The periodic synthesis of thymidine kinase has been studied in the naturally synchronous acellular slime mold, Physarum polycephalum. Density-shift experiments indicate that the peak of enzyme activity which appears 30-45 min past metaphase represents actual synthesis of the enzyme protein. Synthesis can be prevented by prior exposure of the plasmodium to actinomycin D, cycloheximide, or γ-radiation. For each of these three agents, time periods exist in the mitotic cycle during which mitosis and the synthesis of thymidine kinase become insensitive to that agent. These time periods are not coincident: for enzyme synthesis the transition period for actinomycin D occurs up to 15 min earlier in the mitotic cycle than the period for 9500 R of γ-radiation which, in turn, occurs 5-15 min earlier than that for cycloheximide. It is therefore proposed that γ-radiation interferes with a metabolic event which takes place after actinomycin D-sensitive transcription but prior to the completion of cycloheximide-sensitive translation.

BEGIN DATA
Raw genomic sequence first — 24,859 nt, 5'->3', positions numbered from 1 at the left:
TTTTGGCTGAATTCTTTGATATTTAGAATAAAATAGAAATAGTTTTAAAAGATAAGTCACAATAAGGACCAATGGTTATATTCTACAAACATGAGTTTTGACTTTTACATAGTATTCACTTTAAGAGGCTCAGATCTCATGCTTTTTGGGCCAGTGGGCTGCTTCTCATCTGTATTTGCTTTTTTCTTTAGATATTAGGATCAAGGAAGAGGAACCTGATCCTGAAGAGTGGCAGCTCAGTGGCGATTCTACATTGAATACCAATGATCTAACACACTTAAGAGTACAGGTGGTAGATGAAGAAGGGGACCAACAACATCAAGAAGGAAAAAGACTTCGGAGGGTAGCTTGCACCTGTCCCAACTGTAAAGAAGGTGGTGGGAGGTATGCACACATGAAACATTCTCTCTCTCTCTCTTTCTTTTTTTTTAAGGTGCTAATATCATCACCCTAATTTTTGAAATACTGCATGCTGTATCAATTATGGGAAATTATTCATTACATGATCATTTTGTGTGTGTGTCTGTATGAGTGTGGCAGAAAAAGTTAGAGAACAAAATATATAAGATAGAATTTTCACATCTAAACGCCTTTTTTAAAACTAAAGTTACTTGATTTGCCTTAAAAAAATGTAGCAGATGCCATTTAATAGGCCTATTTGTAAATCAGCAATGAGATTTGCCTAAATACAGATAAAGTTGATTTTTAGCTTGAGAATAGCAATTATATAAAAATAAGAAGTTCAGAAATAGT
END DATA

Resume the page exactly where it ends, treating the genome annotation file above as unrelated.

The Radiation-Sensitivity of Mitosis and the Synthesis of Thymidine Kinase in Physarum polycephalum: A Comparison to the Sensitivity to Actinomycin D and Cycloheximide
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Nancy L. Oleinick; The Radiation-Sensitivity of Mitosis and the Synthesis of Thymidine Kinase in Physarum polycephalum: A Comparison to the Sensitivity to Actinomycin D and Cycloheximide. Radiat Res 1 September 1972; 51 (3): 638–653. doi: https://doi.org/10.2307/3573632
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